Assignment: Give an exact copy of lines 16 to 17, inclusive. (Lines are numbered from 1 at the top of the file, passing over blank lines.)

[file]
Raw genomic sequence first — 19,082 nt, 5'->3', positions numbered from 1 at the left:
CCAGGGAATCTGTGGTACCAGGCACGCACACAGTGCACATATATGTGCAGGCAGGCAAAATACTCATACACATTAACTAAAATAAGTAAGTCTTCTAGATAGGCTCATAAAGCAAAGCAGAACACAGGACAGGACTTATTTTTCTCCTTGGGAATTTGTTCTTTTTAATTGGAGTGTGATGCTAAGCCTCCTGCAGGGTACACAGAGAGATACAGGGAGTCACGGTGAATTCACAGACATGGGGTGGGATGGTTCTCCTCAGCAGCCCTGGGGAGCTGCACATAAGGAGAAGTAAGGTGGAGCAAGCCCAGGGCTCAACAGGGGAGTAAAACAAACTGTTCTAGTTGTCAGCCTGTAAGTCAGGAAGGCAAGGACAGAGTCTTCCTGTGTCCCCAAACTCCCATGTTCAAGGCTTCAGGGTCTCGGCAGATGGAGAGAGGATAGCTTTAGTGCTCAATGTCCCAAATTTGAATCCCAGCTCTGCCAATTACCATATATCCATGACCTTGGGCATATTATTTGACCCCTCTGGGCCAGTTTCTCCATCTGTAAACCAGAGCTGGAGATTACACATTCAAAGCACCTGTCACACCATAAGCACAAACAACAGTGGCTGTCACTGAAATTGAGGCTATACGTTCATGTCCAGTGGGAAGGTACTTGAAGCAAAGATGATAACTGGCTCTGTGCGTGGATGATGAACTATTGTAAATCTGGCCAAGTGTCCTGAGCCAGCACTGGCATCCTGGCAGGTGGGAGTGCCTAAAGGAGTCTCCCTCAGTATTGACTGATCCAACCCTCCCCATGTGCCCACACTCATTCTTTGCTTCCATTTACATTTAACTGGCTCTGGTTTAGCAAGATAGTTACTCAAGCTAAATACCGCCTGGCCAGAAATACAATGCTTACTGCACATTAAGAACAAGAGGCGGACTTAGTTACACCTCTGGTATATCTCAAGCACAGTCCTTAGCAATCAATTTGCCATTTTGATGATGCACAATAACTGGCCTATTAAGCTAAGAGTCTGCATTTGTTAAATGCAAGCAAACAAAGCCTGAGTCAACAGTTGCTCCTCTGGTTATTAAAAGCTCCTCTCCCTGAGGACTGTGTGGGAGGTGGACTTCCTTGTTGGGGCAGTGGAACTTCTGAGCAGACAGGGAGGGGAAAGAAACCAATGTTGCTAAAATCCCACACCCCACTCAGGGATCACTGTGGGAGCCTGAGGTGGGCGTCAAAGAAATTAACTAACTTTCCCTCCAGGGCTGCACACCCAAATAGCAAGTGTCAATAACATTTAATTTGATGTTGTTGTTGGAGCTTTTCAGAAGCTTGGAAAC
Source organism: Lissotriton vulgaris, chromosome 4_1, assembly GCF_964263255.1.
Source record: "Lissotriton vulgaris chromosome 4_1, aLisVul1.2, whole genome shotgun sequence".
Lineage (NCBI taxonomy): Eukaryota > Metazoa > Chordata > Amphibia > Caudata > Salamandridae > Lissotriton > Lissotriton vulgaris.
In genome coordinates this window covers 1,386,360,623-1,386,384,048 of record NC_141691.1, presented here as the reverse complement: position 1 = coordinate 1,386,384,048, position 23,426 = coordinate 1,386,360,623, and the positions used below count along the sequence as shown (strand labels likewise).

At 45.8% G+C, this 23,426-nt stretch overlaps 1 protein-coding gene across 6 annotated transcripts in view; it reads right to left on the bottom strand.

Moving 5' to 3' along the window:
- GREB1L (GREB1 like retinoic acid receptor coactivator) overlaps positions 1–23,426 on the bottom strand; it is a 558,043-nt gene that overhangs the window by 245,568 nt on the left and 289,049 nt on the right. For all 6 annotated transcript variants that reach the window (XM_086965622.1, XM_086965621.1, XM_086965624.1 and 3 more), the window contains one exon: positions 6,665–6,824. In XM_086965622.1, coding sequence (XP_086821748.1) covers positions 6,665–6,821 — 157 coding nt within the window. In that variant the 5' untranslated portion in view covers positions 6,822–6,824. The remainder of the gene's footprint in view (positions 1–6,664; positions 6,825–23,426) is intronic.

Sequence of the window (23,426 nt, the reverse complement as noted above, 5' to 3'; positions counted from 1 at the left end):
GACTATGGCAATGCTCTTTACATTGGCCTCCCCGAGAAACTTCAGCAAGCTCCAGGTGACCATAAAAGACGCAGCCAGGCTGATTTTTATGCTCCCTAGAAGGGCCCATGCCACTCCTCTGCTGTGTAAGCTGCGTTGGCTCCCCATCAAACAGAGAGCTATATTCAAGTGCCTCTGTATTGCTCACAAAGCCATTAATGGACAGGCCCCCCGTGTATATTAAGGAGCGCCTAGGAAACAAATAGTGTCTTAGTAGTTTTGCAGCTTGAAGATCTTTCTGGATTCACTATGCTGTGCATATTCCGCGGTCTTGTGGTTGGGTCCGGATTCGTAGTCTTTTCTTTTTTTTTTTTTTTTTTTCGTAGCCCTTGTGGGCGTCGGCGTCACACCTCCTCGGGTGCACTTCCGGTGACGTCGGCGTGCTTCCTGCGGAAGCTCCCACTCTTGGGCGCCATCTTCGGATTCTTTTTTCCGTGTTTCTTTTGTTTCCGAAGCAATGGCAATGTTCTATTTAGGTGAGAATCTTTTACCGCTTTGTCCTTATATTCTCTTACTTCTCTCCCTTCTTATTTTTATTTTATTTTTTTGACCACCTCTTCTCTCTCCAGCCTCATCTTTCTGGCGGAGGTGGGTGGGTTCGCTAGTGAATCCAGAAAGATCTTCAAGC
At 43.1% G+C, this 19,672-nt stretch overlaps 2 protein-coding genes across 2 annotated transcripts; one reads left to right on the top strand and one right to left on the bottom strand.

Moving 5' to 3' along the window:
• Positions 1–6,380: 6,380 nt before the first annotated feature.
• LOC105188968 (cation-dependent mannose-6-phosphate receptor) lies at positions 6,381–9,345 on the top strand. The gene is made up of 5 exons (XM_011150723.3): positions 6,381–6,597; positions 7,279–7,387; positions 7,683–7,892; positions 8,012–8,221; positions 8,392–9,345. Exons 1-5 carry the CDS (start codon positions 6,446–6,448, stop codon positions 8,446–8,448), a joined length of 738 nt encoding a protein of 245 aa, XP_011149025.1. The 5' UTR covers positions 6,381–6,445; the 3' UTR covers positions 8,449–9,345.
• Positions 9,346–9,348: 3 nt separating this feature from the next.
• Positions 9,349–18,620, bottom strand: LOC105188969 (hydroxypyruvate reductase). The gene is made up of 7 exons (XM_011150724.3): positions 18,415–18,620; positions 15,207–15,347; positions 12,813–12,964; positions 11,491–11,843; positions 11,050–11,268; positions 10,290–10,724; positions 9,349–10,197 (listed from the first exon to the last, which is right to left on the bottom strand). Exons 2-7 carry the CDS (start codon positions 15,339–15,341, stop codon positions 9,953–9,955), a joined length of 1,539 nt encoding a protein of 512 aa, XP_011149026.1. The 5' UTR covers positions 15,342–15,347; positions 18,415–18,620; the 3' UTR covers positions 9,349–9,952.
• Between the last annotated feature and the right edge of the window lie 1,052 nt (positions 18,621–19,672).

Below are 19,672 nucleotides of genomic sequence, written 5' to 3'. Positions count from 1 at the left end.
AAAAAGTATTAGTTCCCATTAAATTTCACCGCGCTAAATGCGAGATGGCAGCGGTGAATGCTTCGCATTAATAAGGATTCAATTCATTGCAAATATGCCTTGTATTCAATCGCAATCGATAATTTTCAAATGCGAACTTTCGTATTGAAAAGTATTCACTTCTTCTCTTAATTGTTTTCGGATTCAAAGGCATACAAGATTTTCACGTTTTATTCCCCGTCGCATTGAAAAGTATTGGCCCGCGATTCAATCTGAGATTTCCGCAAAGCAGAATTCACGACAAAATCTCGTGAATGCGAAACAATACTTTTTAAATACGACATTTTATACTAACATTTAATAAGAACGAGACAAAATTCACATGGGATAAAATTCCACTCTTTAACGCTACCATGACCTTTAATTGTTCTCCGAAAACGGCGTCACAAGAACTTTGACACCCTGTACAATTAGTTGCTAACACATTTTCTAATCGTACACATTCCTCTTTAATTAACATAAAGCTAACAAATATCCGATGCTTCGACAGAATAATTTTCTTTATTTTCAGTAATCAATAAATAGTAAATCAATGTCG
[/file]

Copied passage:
• Positions 9,346–9,348: 3 nt separating this feature from the next.
• Positions 9,349–18,620, bottom strand: LOC105188969 (hydroxypyruvate reductase). The gene is made up of 7 exons (XM_011150724.3): positions 18,415–18,620; positions 15,207–15,347; positions 12,813–12,964; positions 11,491–11,843; positions 11,050–11,268; positions 10,290–10,724; positions 9,349–10,197 (listed from the first exon to the last, which is right to left on the bottom strand). Exons 2-7 carry the CDS (start codon positions 15,339–15,341, stop codon positions 9,953–9,955), a joined length of 1,539 nt encoding a protein of 512 aa, XP_011149026.1. The 5' UTR covers positions 15,342–15,347; positions 18,415–18,620; the 3' UTR covers positions 9,349–9,952.